Welcome back to wonderland.
There are the great mysteries of the universe like how to artificially create an environment for nuclear fusion or how Taco Bell makes functional Doritos taco shells, and then there is this game. It was a bleak, miserable experience until it wasn’t. The finish was thrilling and magnificent in the way that’s almost getting redundant around these parts. I can remember a moment as late as the tail end of the third quarter when I looked at the score, saw the Blazers trailing by about 7 or 10, and genuinely wondered how they could possibly find a way to close it to a one possession game, let alone steal a win (and this game was a theft of the highest order). The way that Oklahoma City was playing and the way that Portland was playing, there simply did not appear to be any kind of avenue to victory. Then it happened and I still can’t really understand how. Sometime during the game, a tweet from Houston Rockets’ General Manager Daryl Morey scrolled through my timeline in which Morey stated his New Year’s wish for people to finally understand that a possession in the first half is as valuable as a possession in the second half. Morey is basically an accepted genius at this point and the sentiment of his wish corroborates just fine with the general laws of mathematics. But I still think that he might be wrong. I don’t want to be the creationist arguing against evolution (#neverthat) but the Blazers played three shitty-to-kinda-shitty quarters and one outstanding quarter. Yet somehow they won.
Nicolas Batum lived the full range of the human experience in his 38 minutes of run at the Chesapeake Energy Arena. He spent much of the game chasing the echo of the ghost of the shadow of Kevin Durant, as Durant scored 36 points through the first three quarters. Durant is brilliant and could probably hang 36 on somebody while locked in a barrel hurtling over Niagara Falls, but Nico deepened his frustration with an outright horrible night shooting the ball, finishing a barren 1-7 from beyond the three-point line. Remember that “1” though, we’ll get back to it. Like the rest of his team, something happened to Batum in the fourth quarter and I cannot explain it. I’m neither a shaman nor an astrophysicist. He looked hungry and motivated and focused and all the other stuff that coaches in movies like to implore their fictional players to be. He harassed Durant with newfound energy, bothering him and putting his body and soul into conflict, and Durant could muster only one point in the entirety of the fourth quarter.
To pick out one defensive play as a turning point for the win might be reaching too far, but it did feel like a symbol, or at the very least it was so awesome and potentially overlooked that I just want to share it with you anyway. Midway through the fourth quarter, after the Blazers had cut the lead to just three, Batum found himself out on the perimeter against Durant, as he had for most of the game. Not wanting to concede an inch because against Durant, inches become feet become, “Here’s 40 points, fly home safe,” Batum pressured Durant and managed to poke the ball away. Unfortunately, as Nico burst out to gather a steal and start the break the other way, the ball fell right back in the hands of the Thunder, now with Batum way out of position trying to get back into the play. Responding to the urgency of the now-wide open Durant, the man guarding Serge Ibaka in the left corner sprinted out towards Durant at the top of the wing. Batum, sensing the pass before it was passed, ignored trying to recover onto Durant and instead sprinted all the way from his position out by midcourt, behind all of the action, to get to the corner as the ball arrived in the hands of Ibaka for a three-pointer that was all of a sudden not wide open anymore. Ibaka, sensing that Batum might have closed out too hard, tried to put the ball on the floor but again, Batum recovered with perfect balance to deter a drive and force Ibaka to launch an ill-fated fadeaway 18-footer, which of course Batum again contested perfectly. Then a few plays later, Nico drilled a three-pointer from the left wing to put the Blazers up by two with just 3:24 on the clock and let the fine people of Oklahoma know what Normandy is all about. Calvados and dagger jumpers. Come visit.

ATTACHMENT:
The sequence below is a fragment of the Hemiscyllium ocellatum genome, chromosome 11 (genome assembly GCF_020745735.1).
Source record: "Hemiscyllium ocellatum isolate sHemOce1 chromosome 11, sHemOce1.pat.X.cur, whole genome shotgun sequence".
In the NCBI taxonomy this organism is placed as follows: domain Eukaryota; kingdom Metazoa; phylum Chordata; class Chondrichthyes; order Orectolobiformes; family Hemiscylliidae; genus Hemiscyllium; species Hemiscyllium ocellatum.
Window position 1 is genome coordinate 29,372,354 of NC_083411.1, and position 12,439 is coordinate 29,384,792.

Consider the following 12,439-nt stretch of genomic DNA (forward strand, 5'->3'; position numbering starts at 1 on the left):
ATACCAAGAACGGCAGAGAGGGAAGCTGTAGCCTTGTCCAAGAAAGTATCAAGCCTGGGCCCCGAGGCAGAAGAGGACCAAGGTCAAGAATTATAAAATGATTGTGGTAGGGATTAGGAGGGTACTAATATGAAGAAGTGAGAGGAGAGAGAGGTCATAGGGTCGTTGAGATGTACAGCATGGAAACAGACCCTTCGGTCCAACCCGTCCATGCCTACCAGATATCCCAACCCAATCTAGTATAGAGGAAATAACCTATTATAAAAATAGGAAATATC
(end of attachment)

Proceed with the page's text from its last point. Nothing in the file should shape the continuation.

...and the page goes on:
Of course, the Blazers couldn’t just wrangle a lead in the final minutes and see out a win. Portland led by four with 48 seconds left when the Thunder’s Reggie Jackson managed to draw a shooting foul on Wes Matthews. Curiously, Jackson appeared to wave off an open Kevin Durant who looked to be shouting for the ball and reading his resume while holding a poster of Thunderstruck, before Jackson opted instead to attack the Portland defense on his own. Jackson would make one of two, before the Blazers’ ensuing possession managed to include a missed three-pointer from Matthews followed by an enormous offensive rebound by Damian Lillard, followed by a more enormous and puzzling blind-side steal from Thabo Sefolosha, followed by Lillard getting called for a foul trying to reach back for the now-loose ball, followed by Thabo Sefolosha making two free throws. Once again, hearts were evacuating via throats as the Blazers lead had been trimmed to just one. The Thunder then fouled Mo Williams, a normally good free throw shooter, but in his ongoing campaign to hook the city of Portland on Schedule I drugs, missed both free throws. Somehow though, the Eega Beeva himself, Robin Lopez, found his way to the offensive rebound as he always seems to do and tipped it back to Aldridge, who passed it quickly to Wes Matthews. Matthews hit his two free throws, and after Durant split one of two, caught a miraculous offensive rebound that caromed right back to him, and equally miraculously missed the 8-footer to tie to the game, Damian Lillard corralled the ball and hit more free throws to put the Blazers up four and seal the most unlikeliest of wins.